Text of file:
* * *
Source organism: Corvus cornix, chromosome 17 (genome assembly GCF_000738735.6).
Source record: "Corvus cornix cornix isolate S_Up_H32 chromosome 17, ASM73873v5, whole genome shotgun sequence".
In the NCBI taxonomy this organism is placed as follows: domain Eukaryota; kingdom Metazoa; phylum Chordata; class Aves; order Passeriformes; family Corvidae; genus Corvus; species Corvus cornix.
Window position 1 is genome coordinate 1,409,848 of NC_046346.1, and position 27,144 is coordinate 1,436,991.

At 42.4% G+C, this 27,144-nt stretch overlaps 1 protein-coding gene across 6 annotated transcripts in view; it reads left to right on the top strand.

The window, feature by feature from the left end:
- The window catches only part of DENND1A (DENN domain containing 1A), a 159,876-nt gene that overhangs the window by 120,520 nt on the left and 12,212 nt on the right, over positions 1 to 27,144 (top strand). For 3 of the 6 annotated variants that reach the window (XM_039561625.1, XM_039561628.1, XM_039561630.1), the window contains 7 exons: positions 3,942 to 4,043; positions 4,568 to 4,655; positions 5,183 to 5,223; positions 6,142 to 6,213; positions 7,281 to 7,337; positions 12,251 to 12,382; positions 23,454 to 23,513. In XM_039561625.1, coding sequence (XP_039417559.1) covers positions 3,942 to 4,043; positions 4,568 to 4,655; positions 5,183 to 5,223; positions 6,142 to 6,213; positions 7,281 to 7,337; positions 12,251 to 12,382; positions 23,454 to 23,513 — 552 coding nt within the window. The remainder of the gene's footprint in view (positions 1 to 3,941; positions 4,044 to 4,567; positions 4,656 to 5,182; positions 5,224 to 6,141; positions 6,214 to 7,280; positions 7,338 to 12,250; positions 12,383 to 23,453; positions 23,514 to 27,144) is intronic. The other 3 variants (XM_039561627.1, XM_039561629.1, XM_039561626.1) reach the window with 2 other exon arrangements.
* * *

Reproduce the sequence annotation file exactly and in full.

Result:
Source organism: Corvus cornix, chromosome 17 (genome assembly GCF_000738735.6).
Source record: "Corvus cornix cornix isolate S_Up_H32 chromosome 17, ASM73873v5, whole genome shotgun sequence".
In the NCBI taxonomy this organism is placed as follows: domain Eukaryota; kingdom Metazoa; phylum Chordata; class Aves; order Passeriformes; family Corvidae; genus Corvus; species Corvus cornix.
Window position 1 is genome coordinate 1,409,848 of NC_046346.1, and position 27,144 is coordinate 1,436,991.

At 42.4% G+C, this 27,144-nt stretch overlaps 1 protein-coding gene across 6 annotated transcripts in view; it reads left to right on the top strand.

The window, feature by feature from the left end:
- The window catches only part of DENND1A (DENN domain containing 1A), a 159,876-nt gene that overhangs the window by 120,520 nt on the left and 12,212 nt on the right, over positions 1 to 27,144 (top strand). For 3 of the 6 annotated variants that reach the window (XM_039561625.1, XM_039561628.1, XM_039561630.1), the window contains 7 exons: positions 3,942 to 4,043; positions 4,568 to 4,655; positions 5,183 to 5,223; positions 6,142 to 6,213; positions 7,281 to 7,337; positions 12,251 to 12,382; positions 23,454 to 23,513. In XM_039561625.1, coding sequence (XP_039417559.1) covers positions 3,942 to 4,043; positions 4,568 to 4,655; positions 5,183 to 5,223; positions 6,142 to 6,213; positions 7,281 to 7,337; positions 12,251 to 12,382; positions 23,454 to 23,513 — 552 coding nt within the window. The remainder of the gene's footprint in view (positions 1 to 3,941; positions 4,044 to 4,567; positions 4,656 to 5,182; positions 5,224 to 6,141; positions 6,214 to 7,280; positions 7,338 to 12,250; positions 12,383 to 23,453; positions 23,514 to 27,144) is intronic. The other 3 variants (XM_039561627.1, XM_039561629.1, XM_039561626.1) reach the window with 2 other exon arrangements.